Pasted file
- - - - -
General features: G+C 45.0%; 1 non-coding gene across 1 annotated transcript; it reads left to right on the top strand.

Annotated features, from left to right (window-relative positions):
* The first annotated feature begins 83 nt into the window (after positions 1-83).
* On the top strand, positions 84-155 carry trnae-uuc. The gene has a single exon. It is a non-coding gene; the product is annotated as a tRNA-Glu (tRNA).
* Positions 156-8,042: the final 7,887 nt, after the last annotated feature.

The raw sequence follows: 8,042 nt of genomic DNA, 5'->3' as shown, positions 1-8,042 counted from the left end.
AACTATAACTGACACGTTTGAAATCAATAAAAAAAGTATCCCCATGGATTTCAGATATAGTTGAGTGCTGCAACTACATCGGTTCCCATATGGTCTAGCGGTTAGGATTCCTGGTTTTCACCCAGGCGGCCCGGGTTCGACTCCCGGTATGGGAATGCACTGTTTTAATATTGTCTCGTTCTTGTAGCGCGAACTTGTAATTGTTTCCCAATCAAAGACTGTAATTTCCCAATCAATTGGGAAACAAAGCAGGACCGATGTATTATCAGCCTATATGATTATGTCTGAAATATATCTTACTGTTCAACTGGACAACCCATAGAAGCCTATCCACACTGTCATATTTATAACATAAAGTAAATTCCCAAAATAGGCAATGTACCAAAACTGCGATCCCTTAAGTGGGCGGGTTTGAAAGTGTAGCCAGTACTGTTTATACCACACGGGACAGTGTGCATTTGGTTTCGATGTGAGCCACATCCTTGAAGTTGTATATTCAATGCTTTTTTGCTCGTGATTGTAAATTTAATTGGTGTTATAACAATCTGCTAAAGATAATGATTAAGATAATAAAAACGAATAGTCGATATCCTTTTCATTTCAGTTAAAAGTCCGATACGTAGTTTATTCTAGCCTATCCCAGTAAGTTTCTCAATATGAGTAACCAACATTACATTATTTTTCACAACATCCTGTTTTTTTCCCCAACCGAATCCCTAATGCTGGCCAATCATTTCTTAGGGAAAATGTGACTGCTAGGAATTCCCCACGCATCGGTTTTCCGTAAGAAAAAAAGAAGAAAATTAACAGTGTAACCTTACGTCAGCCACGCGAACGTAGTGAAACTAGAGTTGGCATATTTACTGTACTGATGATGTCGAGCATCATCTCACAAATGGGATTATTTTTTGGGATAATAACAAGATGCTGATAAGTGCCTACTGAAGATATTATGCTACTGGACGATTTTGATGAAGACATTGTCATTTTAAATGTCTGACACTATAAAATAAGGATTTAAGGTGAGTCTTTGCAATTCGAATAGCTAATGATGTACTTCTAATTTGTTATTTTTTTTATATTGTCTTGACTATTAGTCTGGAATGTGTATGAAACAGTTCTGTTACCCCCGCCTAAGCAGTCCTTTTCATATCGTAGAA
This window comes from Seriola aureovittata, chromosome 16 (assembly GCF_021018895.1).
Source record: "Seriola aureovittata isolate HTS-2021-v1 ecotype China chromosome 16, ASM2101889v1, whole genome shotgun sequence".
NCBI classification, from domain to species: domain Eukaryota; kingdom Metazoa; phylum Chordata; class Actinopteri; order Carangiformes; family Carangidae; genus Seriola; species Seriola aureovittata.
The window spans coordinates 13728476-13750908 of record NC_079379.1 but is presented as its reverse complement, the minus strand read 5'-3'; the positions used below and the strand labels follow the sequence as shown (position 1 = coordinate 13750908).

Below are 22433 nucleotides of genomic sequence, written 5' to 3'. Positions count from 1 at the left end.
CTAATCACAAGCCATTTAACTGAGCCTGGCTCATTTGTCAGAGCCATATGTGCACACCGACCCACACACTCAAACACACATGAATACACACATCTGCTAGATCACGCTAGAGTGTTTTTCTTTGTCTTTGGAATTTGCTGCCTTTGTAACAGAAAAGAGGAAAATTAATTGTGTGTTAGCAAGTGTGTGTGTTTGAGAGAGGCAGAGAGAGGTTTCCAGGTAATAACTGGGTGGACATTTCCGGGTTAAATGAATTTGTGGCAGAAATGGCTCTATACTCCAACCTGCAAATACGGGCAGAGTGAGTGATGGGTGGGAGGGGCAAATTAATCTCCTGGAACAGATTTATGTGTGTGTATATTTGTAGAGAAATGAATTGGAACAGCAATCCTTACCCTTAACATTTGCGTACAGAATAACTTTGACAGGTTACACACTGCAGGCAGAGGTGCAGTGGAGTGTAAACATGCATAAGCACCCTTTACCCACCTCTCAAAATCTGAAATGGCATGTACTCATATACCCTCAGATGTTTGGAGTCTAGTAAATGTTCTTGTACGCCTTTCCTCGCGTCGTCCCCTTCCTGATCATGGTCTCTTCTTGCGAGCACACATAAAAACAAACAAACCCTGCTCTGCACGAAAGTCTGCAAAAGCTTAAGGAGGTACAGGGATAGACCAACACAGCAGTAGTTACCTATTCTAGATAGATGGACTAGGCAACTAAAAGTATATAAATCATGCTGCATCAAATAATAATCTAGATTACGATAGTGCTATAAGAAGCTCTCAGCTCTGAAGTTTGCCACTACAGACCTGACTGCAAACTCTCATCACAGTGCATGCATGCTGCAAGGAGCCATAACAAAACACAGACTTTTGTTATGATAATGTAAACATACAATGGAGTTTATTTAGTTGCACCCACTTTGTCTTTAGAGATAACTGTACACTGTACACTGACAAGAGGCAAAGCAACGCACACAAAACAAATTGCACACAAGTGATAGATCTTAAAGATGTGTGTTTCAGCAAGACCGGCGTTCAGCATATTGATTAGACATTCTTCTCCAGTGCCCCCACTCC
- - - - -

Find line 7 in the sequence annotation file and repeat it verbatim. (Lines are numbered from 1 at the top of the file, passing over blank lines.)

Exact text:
AACTATAACTGACACGTTTGAAATCAATAAAAAAAGTATCCCCATGGATTTCAGATATAGTTGAGTGCTGCAACTACATCGGTTCCCATATGGTCTAGCGGTTAGGATTCCTGGTTTTCACCCAGGCGGCCCGGGTTCGACTCCCGGTATGGGAATGCACTGTTTTAATATTGTCTCGTTCTTGTAGCGCGAACTTGTAATTGTTTCCCAATCAAAGACTGTAATTTCCCAATCAATTGGGAAACAAAGCAGGACCGATGTATTATCAGCCTATATGATTATGTCTGAAATATATCTTACTGTTCAACTGGACAACCCATAGAAGCCTATCCACACTGTCATATTTATAACATAAAGTAAATTCCCAAAATAGGCAATGTACCAAAACTGCGATCCCTTAAGTGGGCGGGTTTGAAAGTGTAGCCAGTACTGTTTATACCACACGGGACAGTGTGCATTTGGTTTCGATGTGAGCCACATCCTTGAAGTTGTATATTCAATGCTTTTTTGCTCGTGATTGTAAATTTAATTGGTGTTATAACAATCTGCTAAAGATAATGATTAAGATAATAAAAACGAATAGTCGATATCCTTTTCATTTCAGTTAAAAGTCCGATACGTAGTTTATTCTAGCCTATCCCAGTAAGTTTCTCAATATGAGTAACCAACATTACATTATTTTTCACAACATCCTGTTTTTTTCCCCAACCGAATCCCTAATGCTGGCCAATCATTTCTTAGGGAAAATGTGACTGCTAGGAATTCCCCACGCATCGGTTTTCCGTAAGAAAAAAAGAAGAAAATTAACAGTGTAACCTTACGTCAGCCACGCGAACGTAGTGAAACTAGAGTTGGCATATTTACTGTACTGATGATGTCGAGCATCATCTCACAAATGGGATTATTTTTTGGGATAATAACAAGATGCTGATAAGTGCCTACTGAAGATATTATGCTACTGGACGATTTTGATGAAGACATTGTCATTTTAAATGTCTGACACTATAAAATAAGGATTTAAGGTGAGTCTTTGCAATTCGAATAGCTAATGATGTACTTCTAATTTGTTATTTTTTTTATATTGTCTTGACTATTAGTCTGGAATGTGTATGAAACAGTTCTGTTACCCCCGCCTAAGCAGTCCTTTTCATATCGTAGAA